Deadlight first details: The Meaning of 1986
By: Jessica Conditt
1986 marked a legendary era in humanity’s astronomical focus. Russia launched the Mir space station, Halley’s Comet lit up Earth’s February skies, the Antarctic ozone hole came under intense scrutiny, and America’s Challenger space shuttle exploded in a fiery cloud 73 seconds after launch, killing all seven of the astronauts on board in clear view of their family, friends and the world.
1986 is also the era that Tequila Works’ chose for its upcoming horror-puzzle platformer (coming to XBLA this summer), Deadlight. The two aspects could be completely unrelated, of course, if Tequila Works CEO and creative director Raul Rubio hadn’t gone out of his way to mention the astronomical significance of the year to Deadlight’s larger, seemingly robust story in an interview with Joystiq.
“The choice of the time frame was not random at all,” Rubio said. “If you think about it, 1986 was the year that had a lot of lunar events. And if you put that with movies like First Blood or Day of the Dead, it’s a strange mix and you can get a unique visual.”
Rambo: First Blood and Day of the Dead both came out in the ’80s, one as a hyperbolic action film and the other a zombie cult classic, and Deadlight draws on both of these tropes in a unique way, Rubio told us.
Deadlight begins in 1986 in British Columbia, Canada, where a tragic disease has infected every person in the Pacific Northwest, transforming neighbors, friends, siblings, parents and children into homicidal automatons called “shadows” – every person except one. Randall Wayne is alone, outnumbered and ill-equipped, but he is determined to survive.
Unlike many other infection-based action titles, Deadlight doesn’t revolve around, well, revolvers — it’s a physics-puzzle platformer first and an action title second, with Randall laying traps for his enemies in a style more similar to Portal than to Left 4 Dead. Players will have access to some weapons as the game progresses, but they are less effective than the traps and a “very bad choice,” Rubio warns.
“It is a direct approach to fear and paranoia,” Rubio said. “The player must always use their brains to solve the puzzles and control the action and physics.”
Tequila Works is most proud of Deadlight’s story, Rubio said, which is written by award-winning dramatist Antonio Rojano and inspired by Stephen King’s Cell, J.G. Ballard’s Hello America and The Road by Cormac McCarthy. If you haven’t read any of these books, we’d summarize the overall tone with the following phrase: depressing nightmare fuel.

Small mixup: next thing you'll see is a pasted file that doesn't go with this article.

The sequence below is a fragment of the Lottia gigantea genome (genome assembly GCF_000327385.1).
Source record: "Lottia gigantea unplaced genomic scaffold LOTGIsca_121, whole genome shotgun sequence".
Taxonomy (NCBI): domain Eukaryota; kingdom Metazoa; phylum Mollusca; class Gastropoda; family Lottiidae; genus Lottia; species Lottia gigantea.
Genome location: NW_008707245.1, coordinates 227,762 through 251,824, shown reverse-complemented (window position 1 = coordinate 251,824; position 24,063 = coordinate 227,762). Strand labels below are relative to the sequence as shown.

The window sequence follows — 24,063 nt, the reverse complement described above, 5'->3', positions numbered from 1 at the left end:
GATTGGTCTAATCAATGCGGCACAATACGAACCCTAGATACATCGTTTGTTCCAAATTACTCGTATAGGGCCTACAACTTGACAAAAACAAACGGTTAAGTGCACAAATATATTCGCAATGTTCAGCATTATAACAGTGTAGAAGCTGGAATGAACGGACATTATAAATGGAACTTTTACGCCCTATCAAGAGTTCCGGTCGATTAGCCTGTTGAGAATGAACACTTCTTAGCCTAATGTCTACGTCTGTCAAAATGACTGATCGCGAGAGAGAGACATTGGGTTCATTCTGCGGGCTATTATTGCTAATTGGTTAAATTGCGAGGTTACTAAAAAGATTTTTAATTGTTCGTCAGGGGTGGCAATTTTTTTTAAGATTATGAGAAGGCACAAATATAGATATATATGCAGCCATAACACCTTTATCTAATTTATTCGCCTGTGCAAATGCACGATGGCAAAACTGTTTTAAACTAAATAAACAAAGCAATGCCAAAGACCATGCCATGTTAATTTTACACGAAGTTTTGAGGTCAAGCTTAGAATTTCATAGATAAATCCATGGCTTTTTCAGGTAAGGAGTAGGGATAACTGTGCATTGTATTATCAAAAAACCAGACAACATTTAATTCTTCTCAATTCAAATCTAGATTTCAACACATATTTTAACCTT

“You don’t seek the truth or save the world,” Rubio said. “Deadlight is about Randall’s feelings and his desires, his problems. Everything that we take for granted now, like crossing the street, in Deadlight is a true challenge.”
Tequila Works’ obsession with the 1980s (synonym: depression) isn’t solely interplanetary or machete-based — it’s part of the team itself.
“We are all children of the 80s,” Rubio said, referencing the 22 people, full-time and freelance, building Deadlight at Tequila Works, some of whom have AAA backgrounds working at Blizzard, Weta Digital, Pyro Studios, Sony and Mercury Steam, the last of which Rubio co-founded. With a smaller studio, the team is able to infuse everyone’s voice and create something they truly care for, Rubio said.
“It is important to recreate a new alternate world of paranoia and chaos,” Rubio said. “In this survivor craze, we are moving in a very different direction with very strange ways of solving catastrophic events.”
The developers at Tequila Works are passionate about Deadlight, Rubio said, and as a small studio they are able to make the game a part of themselves, infusing it with a hand-crafted, full-quality feel, “no matter if it is downloadable or retail.” Tequila Work’s dedication is already on display in the one teaser of Deadlight released so far, a cinematic of Randall perched on a freeway sign, describing how it feels to kill someone, before jumping to the roof of the adjacent building, which looks to be just too far away for an ordinary man to land.
The graphic style in the teaser is a pre-alpha build and is not representative of the final product, Rubio said. “The game, right now, is looking better.”
Deadlight is scheduled for a summer launch exclusively on XBLA, and Rubio says his team is thrilled for the coming release, yet anxious that it live up to the unexpected hype.
“We want to say ‘thank you’ because the reception has been bigger than we expected, because we are a small studio and this is our first project,” Rubio said. “There’s a lot to do, even more now that Deadlight has so many expectations.”